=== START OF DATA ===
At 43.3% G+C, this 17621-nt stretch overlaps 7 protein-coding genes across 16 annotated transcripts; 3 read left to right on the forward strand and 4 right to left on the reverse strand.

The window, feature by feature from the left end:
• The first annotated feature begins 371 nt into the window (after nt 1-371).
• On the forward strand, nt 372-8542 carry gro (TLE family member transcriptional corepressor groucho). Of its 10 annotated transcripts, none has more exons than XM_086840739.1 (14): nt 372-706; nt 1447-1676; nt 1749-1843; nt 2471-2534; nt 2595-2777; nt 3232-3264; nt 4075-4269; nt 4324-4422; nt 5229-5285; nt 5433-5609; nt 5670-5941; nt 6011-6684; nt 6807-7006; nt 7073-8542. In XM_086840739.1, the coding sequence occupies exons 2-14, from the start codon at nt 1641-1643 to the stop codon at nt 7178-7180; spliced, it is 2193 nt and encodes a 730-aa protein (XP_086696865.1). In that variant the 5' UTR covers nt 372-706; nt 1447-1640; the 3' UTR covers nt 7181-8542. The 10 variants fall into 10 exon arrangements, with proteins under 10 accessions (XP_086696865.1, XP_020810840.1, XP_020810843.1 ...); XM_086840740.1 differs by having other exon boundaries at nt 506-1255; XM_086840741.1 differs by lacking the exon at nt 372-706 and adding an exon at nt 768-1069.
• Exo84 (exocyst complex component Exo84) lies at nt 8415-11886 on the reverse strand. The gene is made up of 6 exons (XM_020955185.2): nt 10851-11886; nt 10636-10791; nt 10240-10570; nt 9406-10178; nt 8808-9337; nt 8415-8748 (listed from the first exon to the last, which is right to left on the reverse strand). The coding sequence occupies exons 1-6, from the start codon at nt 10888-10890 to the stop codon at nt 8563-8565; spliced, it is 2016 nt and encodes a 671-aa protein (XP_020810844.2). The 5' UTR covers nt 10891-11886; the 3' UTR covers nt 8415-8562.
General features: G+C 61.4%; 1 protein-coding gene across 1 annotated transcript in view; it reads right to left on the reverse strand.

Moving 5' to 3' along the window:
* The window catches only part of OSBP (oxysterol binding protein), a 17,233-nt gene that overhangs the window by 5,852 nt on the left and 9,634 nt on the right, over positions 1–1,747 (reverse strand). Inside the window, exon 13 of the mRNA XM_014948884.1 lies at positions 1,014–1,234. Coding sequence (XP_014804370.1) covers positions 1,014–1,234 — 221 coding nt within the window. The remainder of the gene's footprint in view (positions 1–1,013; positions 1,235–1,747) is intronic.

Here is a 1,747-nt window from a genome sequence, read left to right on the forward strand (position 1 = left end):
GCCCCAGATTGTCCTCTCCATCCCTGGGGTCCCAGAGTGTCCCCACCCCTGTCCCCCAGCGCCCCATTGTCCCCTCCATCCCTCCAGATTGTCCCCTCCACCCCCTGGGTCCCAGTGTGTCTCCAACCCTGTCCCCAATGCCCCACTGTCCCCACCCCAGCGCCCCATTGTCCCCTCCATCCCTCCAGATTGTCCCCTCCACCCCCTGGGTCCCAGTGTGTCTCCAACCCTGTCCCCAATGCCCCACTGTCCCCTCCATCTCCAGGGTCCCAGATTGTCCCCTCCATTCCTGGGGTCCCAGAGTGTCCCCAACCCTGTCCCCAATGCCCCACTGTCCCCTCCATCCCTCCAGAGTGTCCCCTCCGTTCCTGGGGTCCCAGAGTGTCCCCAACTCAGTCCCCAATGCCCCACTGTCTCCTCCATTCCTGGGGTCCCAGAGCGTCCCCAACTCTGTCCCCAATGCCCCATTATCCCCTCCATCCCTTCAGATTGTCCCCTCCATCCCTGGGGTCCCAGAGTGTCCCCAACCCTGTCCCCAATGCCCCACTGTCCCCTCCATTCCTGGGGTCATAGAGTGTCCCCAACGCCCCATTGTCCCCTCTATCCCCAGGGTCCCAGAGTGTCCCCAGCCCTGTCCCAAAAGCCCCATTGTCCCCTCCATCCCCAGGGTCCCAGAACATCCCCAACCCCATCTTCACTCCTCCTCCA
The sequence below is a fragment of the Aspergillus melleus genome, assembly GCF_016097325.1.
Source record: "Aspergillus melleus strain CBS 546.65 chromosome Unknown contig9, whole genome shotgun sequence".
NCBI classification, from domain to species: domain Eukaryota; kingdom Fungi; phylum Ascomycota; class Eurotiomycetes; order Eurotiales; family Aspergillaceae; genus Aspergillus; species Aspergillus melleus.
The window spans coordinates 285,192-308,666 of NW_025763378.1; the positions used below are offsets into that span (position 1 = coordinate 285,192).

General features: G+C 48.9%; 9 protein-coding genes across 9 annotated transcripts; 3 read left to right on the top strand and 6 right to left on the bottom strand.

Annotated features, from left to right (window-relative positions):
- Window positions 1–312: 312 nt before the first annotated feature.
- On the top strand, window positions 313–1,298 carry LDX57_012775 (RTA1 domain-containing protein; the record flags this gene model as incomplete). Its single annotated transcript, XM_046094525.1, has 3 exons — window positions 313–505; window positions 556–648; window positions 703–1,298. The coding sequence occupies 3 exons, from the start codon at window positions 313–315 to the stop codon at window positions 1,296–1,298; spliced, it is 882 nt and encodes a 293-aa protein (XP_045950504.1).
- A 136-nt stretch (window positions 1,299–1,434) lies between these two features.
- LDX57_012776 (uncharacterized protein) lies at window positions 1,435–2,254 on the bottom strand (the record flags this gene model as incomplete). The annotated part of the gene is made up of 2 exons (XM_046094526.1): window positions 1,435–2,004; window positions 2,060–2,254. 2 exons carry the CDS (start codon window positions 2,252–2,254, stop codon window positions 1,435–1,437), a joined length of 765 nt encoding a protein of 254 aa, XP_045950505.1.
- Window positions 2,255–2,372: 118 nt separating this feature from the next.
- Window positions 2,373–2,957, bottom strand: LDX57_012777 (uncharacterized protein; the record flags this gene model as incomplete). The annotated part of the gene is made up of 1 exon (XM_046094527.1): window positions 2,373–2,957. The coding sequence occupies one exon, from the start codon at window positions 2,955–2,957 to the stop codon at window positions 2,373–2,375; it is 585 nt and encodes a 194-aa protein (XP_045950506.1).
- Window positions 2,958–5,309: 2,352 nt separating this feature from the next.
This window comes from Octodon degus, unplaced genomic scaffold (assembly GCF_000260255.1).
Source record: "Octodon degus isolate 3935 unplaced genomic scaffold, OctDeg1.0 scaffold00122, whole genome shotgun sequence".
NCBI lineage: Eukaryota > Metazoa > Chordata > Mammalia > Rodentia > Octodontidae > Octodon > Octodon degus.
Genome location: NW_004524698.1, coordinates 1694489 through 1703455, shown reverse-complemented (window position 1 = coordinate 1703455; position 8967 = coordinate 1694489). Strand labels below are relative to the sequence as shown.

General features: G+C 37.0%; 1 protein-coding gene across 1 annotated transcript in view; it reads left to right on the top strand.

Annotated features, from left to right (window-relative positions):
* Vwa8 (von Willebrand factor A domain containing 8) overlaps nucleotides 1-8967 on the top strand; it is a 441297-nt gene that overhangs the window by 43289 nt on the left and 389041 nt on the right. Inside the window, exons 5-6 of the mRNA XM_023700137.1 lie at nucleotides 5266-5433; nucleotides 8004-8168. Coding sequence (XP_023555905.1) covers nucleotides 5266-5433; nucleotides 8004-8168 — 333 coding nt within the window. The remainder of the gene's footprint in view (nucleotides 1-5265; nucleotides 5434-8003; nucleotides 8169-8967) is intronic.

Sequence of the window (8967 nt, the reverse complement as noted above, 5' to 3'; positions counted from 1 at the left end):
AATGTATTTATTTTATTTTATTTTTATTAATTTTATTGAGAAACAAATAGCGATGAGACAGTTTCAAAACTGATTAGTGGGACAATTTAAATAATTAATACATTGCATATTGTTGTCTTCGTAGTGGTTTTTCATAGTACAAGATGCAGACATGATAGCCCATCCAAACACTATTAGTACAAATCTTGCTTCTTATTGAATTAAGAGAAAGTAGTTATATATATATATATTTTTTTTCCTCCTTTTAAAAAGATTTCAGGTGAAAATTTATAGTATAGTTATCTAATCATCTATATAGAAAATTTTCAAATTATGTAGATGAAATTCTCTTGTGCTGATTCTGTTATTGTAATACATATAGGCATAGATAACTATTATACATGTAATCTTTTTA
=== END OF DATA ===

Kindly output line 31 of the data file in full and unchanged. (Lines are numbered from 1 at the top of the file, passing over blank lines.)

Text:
Sequence of the window (8967 nt, the reverse complement as noted above, 5' to 3'; positions counted from 1 at the left end):